|Saints Isaac Jogues and John
Psalms 32:1-2, 5, 11
". . . when a man does nothing, yet believes in him who justifies
the sinful, his faith is credited as justice."
". . . what you have whispered in locked rooms will be proclaimed
from the rooftops."
Remember Eddie Hascal on the old "Leave It to Beaver" TV series?
Around kids his age and younger, Eddie was an obnoxious loudmouth. Around the parents, and especially when he was around Mrs. Cleaver, Eddie was a model of courtesy and respect. Funny thing, though: Eddie never fooled anyone, especially Mrs. Cleaver.
When I think about today's readings and their lesson about "being," as opposed to "seeming to be," I come to the painful conclusion that I'm a lot like Eddie Hascal.
I started writing this reflection while perched on a bluff high above the confluence of the Niobrara and Missouri rivers in northern Nebraska. It is breathtakingly beautiful country. An easy place for me to "be." My heart achingly longs for the solitude of the Dakota country there across the river. Maybe that is because the hills and the sky seem to demand so little of me. The reality is that God built me to be with people -- my family, my co-workers, my fellow citizens, my . . . well . . . my people.
That includes those I would just as soon not be around: Those who have hurt me. People I resent. Folks who've been unfair, judgmental, blaming toward me. Those who have wronged me. Those who hate me because of what I believe. I don't often admit that it is tough for me to hang in there with these, my people. I too often opt for "seeming" to accept or to tolerate.
Why? I don't think many, if any, are fooled.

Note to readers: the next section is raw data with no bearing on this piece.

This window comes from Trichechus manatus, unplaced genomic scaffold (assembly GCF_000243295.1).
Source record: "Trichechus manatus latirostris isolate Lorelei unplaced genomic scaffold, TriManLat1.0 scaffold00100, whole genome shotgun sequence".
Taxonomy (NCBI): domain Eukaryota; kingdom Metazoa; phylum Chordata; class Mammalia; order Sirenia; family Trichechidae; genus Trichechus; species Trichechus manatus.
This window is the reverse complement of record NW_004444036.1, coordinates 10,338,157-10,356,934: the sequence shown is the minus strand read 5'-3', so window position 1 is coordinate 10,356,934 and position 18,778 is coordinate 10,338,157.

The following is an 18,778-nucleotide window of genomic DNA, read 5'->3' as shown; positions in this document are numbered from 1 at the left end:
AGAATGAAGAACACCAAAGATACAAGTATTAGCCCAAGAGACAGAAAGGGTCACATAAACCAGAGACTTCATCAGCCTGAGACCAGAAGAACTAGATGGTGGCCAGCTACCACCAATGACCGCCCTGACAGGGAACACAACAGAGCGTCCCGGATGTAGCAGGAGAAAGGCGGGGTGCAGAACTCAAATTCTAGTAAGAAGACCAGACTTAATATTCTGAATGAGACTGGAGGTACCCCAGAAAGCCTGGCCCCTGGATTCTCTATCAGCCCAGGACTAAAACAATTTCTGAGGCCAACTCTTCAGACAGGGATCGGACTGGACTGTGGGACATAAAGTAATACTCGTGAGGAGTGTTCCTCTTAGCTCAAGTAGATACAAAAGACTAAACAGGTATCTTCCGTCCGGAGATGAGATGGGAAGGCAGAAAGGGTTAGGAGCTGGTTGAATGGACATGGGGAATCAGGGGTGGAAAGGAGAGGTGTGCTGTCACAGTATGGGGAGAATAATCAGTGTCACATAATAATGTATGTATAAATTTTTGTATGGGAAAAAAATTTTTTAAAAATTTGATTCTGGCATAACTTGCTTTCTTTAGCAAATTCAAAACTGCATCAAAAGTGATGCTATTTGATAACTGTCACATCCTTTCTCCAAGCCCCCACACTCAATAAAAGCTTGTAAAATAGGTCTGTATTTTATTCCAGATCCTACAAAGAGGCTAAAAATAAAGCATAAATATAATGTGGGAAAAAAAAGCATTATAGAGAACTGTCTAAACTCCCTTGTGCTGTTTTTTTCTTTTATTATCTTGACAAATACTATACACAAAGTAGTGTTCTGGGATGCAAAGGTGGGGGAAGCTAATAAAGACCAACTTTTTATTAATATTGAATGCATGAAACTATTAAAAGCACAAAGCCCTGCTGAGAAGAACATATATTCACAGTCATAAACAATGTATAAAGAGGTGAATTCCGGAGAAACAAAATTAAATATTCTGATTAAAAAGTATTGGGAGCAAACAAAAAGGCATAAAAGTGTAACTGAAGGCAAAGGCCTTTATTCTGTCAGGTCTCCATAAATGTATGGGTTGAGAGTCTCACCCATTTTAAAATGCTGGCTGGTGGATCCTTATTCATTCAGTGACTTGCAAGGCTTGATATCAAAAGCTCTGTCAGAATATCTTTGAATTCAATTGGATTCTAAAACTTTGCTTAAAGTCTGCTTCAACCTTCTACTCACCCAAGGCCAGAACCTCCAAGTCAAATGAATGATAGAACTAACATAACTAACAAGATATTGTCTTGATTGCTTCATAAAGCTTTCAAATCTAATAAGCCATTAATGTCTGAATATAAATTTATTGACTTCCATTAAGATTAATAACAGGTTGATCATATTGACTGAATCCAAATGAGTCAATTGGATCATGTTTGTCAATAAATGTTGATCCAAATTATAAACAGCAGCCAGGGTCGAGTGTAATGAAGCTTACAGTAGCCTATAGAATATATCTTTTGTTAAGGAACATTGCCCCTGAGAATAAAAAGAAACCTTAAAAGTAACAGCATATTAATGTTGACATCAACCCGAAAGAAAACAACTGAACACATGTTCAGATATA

I even try to kid myself into believing that I can "seem to be" something acceptable to God. Don't ask why, because right now it makes very little sense. But the most persistent piece of self-deception in my life, the most blatant example of "seeming to be," is my idea that somehow, somewhere, I am going to do enough stuff right and so become right with God.
Paul and Luke tell me today that not only is that hogwash, but I have nothing to fear by simply settling comfortably into what God has made me to be: His heart and hands and love. There are deeds to be done in connection with "being." But it isn't the kind of deed involved in trying to fake it with God and others. It is the everyday work of love -- finding the patience to be with an "annoying" person who happens to need help. Digging deep for the energy to help my daughter with her homework after an overlong work day. Establishing enough of an inner equilibrium to listen without defensiveness when my wife has a problem with something I'm doing.
These are the deeds that grow out of the belief "in him who justifies
the sinful" described in Romans. This is the life that grows
out of an honest acceptance of my dependence on God, as opposed to some
hypocritical, self-righteous notion that I can save myself.
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